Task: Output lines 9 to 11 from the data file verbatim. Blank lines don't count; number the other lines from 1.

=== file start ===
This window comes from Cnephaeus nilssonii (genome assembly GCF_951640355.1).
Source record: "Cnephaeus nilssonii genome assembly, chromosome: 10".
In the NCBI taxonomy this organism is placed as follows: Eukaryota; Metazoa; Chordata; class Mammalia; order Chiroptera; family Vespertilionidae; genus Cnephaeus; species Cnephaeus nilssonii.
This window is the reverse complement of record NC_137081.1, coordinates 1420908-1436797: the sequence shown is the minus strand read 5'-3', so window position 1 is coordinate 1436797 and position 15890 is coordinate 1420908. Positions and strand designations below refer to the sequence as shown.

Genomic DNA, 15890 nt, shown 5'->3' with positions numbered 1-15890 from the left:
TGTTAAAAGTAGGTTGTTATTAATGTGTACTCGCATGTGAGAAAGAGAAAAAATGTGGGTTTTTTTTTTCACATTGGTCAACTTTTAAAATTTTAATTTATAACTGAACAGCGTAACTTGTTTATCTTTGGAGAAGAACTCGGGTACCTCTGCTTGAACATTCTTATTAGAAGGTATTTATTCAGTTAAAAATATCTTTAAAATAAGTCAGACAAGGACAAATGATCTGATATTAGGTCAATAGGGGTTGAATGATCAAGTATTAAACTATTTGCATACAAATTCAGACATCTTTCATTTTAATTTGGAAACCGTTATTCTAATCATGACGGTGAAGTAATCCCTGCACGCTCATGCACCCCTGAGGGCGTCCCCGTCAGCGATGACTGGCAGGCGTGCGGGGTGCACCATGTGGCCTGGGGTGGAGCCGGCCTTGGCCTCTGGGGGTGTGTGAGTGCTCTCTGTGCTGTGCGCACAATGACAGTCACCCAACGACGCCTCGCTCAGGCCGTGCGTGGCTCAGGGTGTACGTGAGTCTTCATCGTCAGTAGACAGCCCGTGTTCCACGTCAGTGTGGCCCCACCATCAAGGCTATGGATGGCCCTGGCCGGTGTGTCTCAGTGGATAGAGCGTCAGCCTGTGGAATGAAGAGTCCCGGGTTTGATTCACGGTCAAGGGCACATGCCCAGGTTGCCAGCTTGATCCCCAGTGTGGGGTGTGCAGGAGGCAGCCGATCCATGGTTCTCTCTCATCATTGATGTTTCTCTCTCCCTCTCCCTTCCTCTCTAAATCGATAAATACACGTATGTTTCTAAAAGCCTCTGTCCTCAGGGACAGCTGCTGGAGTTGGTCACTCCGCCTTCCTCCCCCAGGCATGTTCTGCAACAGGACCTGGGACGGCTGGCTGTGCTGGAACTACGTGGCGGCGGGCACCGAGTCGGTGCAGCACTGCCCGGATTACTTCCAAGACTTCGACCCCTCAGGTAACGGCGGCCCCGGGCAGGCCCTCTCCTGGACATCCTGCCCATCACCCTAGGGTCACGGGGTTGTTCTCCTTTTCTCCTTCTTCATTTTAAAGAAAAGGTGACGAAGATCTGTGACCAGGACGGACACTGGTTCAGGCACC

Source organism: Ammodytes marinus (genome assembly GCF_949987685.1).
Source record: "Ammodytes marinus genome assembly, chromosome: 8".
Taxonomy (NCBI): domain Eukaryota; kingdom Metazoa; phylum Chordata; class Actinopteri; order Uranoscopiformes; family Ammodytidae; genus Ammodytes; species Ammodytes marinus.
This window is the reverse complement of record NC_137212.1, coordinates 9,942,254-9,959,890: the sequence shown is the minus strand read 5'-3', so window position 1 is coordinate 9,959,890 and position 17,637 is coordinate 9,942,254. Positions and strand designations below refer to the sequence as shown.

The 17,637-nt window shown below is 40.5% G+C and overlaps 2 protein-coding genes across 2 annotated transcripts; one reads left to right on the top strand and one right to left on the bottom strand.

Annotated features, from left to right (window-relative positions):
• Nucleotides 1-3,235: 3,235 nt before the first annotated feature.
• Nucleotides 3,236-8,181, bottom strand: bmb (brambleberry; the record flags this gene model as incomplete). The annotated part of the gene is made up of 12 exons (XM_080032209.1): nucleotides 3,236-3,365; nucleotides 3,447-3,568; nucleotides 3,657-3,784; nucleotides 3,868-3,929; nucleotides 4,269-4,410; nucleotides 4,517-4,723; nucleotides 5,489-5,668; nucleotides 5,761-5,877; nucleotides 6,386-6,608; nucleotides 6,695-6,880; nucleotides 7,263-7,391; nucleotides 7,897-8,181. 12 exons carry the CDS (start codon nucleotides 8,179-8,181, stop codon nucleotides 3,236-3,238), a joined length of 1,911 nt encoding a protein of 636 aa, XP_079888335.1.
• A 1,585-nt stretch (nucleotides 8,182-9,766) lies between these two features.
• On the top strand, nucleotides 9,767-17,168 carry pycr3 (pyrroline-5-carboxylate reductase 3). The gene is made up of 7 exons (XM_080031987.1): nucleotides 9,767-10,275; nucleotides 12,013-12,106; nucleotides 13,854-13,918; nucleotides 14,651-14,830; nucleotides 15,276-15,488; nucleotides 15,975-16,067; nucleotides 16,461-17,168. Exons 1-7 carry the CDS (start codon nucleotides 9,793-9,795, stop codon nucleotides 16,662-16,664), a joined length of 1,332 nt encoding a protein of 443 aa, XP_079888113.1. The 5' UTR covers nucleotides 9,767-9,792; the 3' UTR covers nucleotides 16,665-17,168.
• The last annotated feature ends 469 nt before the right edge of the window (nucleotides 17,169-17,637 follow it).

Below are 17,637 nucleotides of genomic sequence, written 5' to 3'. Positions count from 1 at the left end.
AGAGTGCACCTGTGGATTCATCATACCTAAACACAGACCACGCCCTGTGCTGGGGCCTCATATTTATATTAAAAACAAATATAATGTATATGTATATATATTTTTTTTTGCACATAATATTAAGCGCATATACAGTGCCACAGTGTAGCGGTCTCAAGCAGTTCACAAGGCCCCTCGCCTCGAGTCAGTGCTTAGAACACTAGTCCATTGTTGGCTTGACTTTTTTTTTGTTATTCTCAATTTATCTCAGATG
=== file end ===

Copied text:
Taxonomy (NCBI): domain Eukaryota; kingdom Metazoa; phylum Chordata; class Actinopteri; order Uranoscopiformes; family Ammodytidae; genus Ammodytes; species Ammodytes marinus.
This window is the reverse complement of record NC_137212.1, coordinates 9,942,254-9,959,890: the sequence shown is the minus strand read 5'-3', so window position 1 is coordinate 9,959,890 and position 17,637 is coordinate 9,942,254. Positions and strand designations below refer to the sequence as shown.

The 17,637-nt window shown below is 40.5% G+C and overlaps 2 protein-coding genes across 2 annotated transcripts; one reads left to right on the top strand and one right to left on the bottom strand.